It's not that the film is a total Yul Brynner romantic comedy. But true, he is a big part of the enjoyment. Especially when he is acting opposite Deborah Kerr. There is a strong bond between the actors. There is teething tension, subtle comedy and crackling chemistry. In fact, when Anna is talking to Edward Ramsey, an old friend, you can sense the stab of jealousy in the King's heart. And, when he acknowledges her contribution with the gift of his ring, it's love, true love...
Shall we Dance is a sublime spectacle. Brynner's energy, Kerr's languid grace...both have immortalised the sequence in celluloid history. Who would imagine that Brynner was actually suffering from a heart ailment while filming this song???
The king of Siam is like a coconut...hard and coarse on the outside, soft and mush inside...But, no matter what he is, Yul Brynner renders him classically permanent!!!
The film, replete with opulent sets, rich costumes and a majestic orchestra score, is an absolute cinematic extravaganza (the Siamese adaptation of Uncle Tom's Cabin included). I simply love the fan-dance sequence in the song, Getting to know you. Deborah Kerr is a tad old in this film, but her vivacity and beauty hasn't mitigated from her Quo Vadis days. Watch out how she immaculately matches steps with the Siamese fan dancer. Even in the song, I whistle a happy tune, her expressions breathe life into a otherwise plain song!!!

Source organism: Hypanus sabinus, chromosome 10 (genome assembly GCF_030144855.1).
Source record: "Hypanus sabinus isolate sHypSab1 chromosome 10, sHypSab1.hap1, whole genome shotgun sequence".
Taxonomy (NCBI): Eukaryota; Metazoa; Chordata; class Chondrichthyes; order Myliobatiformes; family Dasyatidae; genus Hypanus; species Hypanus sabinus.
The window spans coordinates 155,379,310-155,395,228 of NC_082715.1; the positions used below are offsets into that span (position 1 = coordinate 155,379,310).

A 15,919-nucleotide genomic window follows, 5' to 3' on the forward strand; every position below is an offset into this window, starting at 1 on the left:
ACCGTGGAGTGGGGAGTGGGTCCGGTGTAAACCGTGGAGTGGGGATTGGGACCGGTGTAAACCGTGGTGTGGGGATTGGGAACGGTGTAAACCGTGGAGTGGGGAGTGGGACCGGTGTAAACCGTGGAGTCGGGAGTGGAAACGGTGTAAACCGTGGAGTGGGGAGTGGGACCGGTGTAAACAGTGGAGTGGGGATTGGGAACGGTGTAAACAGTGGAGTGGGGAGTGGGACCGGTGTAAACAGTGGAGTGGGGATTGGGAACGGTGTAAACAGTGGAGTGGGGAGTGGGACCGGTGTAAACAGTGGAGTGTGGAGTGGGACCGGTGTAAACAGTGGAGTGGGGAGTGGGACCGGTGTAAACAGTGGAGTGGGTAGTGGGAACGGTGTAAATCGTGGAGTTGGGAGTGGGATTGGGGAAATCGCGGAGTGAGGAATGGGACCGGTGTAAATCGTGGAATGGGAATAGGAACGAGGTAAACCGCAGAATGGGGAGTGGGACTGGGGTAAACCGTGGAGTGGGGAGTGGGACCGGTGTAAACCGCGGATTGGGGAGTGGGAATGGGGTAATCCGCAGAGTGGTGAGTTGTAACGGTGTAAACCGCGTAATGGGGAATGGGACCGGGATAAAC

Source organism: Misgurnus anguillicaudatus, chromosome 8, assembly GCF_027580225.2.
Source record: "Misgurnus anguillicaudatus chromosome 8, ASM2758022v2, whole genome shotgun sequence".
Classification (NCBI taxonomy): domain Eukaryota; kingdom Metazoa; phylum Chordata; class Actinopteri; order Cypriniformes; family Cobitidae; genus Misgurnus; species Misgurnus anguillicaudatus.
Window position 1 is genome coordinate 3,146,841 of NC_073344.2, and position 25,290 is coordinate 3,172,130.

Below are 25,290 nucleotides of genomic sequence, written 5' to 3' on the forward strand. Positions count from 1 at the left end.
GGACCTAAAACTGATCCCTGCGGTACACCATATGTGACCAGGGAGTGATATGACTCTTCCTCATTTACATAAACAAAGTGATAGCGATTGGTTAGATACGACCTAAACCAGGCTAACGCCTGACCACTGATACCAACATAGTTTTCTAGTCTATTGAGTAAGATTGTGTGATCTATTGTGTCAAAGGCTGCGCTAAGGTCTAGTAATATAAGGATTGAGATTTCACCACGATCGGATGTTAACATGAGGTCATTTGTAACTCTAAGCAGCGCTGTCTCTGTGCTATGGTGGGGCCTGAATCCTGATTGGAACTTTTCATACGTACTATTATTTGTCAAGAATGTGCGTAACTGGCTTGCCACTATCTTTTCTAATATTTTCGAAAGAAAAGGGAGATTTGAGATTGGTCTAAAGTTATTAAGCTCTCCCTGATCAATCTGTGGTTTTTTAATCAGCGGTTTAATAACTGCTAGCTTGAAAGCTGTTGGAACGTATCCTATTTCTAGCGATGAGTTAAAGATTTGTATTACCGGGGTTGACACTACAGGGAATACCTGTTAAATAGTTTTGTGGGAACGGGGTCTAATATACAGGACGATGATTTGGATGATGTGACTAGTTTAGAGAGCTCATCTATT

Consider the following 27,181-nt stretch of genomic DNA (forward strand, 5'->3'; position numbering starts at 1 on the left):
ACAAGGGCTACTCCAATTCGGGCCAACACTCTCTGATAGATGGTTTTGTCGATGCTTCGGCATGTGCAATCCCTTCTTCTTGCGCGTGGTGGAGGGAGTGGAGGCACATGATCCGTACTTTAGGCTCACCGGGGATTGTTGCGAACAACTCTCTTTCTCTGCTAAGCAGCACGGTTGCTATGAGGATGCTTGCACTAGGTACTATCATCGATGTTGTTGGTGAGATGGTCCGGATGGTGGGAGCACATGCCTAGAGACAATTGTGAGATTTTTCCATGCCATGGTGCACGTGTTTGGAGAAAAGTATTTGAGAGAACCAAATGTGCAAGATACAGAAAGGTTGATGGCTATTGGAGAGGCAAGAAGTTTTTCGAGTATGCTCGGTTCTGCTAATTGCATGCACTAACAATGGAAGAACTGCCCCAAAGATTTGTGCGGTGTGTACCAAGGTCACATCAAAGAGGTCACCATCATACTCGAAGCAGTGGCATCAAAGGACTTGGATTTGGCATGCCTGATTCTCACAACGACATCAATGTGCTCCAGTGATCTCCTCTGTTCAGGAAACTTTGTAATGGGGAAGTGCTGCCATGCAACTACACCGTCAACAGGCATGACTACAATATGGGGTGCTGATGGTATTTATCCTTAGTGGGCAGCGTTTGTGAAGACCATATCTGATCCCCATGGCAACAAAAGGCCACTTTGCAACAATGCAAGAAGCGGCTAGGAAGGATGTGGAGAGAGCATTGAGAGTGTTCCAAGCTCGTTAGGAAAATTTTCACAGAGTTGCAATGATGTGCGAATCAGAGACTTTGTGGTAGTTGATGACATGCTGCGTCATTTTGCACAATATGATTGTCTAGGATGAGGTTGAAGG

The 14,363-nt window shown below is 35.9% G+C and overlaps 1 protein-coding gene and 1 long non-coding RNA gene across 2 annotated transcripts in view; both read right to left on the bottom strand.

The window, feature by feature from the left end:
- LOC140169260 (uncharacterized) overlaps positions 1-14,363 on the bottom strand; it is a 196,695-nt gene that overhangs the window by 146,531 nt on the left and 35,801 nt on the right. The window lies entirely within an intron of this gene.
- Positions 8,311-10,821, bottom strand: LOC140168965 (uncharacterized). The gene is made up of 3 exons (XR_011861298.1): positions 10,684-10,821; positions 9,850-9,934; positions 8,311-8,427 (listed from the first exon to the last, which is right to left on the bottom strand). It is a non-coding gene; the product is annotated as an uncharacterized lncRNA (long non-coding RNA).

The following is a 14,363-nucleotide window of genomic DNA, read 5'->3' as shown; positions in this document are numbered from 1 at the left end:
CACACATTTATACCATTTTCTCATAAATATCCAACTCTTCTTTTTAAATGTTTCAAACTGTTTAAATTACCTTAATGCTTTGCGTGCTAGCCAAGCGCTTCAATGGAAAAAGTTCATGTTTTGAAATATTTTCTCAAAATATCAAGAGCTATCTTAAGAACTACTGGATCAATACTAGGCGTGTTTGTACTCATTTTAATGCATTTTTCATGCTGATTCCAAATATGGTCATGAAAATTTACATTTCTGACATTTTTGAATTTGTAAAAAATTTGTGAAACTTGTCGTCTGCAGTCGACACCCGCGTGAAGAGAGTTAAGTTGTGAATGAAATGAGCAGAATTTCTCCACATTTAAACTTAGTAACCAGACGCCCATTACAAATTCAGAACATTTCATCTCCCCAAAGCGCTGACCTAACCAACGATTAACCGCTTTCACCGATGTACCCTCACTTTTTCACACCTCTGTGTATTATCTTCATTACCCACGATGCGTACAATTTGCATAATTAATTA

Kerr plays the brave, talented, confident and adamant school teacher, who is a widow from Wales. She is idealistic and clever. She doesn't buckle under the pressures of her demanding job. She fights for the right and minces no words before the difficult monarch. She is a refreshing change in the royal palace, full of outdated and superstitious norms, a harem full of dumb wives and lo! 106 adorable children!! She is not afraid to refute on any point before the king because she knows that he (with a penchant to turn Siam into a scientific country!) will listen to her. Such is her connect with the king. When the king recites, "From bee to bee to bee"'s noteworthy how she is ready to argue against his claims on love...